The U.S. Senate was a very different place in the 1970s.  My friend and colleague from those years Ira Shapiro, who served as counsel to Senator Tom Eagleton (D-Missouri) and other Democrats back then -- has written a new book about that era soon to be released called The Last Great Senate, a time when members routinely crossed party lines and risked controversy to solve national problems.  Percy fit that mold.  

On the liberal side, Percy challenged the Vietnam War as early as 1967, clashed with President Richard M. Nixon over Watergate in 1973, and railed against corruption in Chicago's political machine under then-mayor Richard J. Daley.  He supported federal handgun control (his 21-year old daughter Valerie had been murdered in 1966 in their home, apparently by an intruder, a crime that was never solved).  He pushed a plan to focus gun controls on urban areas like Chicago that needed it while leaving rural areas like southern Illinois unaffected.  I still remember my own horror at first seeing leaflets circulated by the National Rifle Association that year showing Percy's face with a target bull's eye over it.     

Senator Abe Ribicoff in the mid-1970s.
But most important to me was what I learned from Senator Percy about partnerships.  The Governmental Affairs Committee, where I worked my entire time under the Senator in the 1970s, was largely run by a troika of senior members (sometimes to the consternation of other Senators): Percy teaming with the committee's chairman, Abraham Ribicoff (D-Conneticut), and Javits.  Only the rarest issue divided the committee along party lines.  On most everything else, Ribicoff and Percy always insisted on finding ways to "work it out."  Often, on reaching a legislative impasse, they'd simply instruct the two staffs, majority and minority, not to fight, but rather to go off and come back with an answer.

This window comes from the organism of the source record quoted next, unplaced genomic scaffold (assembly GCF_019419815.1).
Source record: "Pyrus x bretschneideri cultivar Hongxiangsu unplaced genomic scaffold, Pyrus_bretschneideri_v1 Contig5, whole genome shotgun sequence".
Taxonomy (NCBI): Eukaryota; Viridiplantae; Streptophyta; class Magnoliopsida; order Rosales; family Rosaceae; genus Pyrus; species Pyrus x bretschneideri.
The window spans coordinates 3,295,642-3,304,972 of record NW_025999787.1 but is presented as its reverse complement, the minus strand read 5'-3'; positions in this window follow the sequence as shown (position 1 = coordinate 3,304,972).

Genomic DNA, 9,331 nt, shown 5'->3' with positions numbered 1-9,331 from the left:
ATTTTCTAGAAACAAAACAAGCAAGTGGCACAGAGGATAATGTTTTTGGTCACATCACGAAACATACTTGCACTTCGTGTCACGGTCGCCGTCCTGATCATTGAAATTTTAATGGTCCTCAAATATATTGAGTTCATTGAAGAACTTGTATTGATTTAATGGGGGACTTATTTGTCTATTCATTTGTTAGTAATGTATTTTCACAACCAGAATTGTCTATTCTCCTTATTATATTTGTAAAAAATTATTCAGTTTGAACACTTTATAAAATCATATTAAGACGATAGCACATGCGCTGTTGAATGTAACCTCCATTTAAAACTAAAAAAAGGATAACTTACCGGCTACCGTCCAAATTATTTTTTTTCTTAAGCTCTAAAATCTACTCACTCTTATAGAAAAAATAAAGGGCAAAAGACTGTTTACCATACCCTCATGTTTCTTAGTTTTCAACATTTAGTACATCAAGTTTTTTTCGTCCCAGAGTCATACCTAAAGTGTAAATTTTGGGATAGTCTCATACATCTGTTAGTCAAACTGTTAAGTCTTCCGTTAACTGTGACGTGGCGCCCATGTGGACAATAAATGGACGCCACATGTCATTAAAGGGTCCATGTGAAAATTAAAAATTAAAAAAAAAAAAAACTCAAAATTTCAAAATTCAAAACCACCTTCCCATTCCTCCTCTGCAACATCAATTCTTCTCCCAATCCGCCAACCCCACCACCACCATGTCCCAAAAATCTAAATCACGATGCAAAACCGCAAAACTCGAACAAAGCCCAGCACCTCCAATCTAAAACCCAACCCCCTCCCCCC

As a result,  the Governmental Affairs Committee was remarkably productive during those years -- passing bills to create the Energy and Education Departments, the post-Watergate ethics reforms, the Congressional budget process, the 1978 Civil Service Reform Act (my own first big project), and many others.  

Friendships among the staffs, Republican and Democrat, were common and long lasting.  

The most partisan moment I recall was the Committee's 1977 investigation of T. Bertram Lance, President Jimmy Carter's close friend and director of OMB who in 1977 was accused of irregularities while running the National Bank of Georgia.  Percy and Ribicoff both called for Lance's resignation -- a particularly tough stance for Ribicoff who had to defy his own party's President.  The controversy came to a head in high-profile public hearings that were broadcast gavel-to-gavel and coast-to coast -- this too a rarity back in the 1970s before the advent of C-SPAN.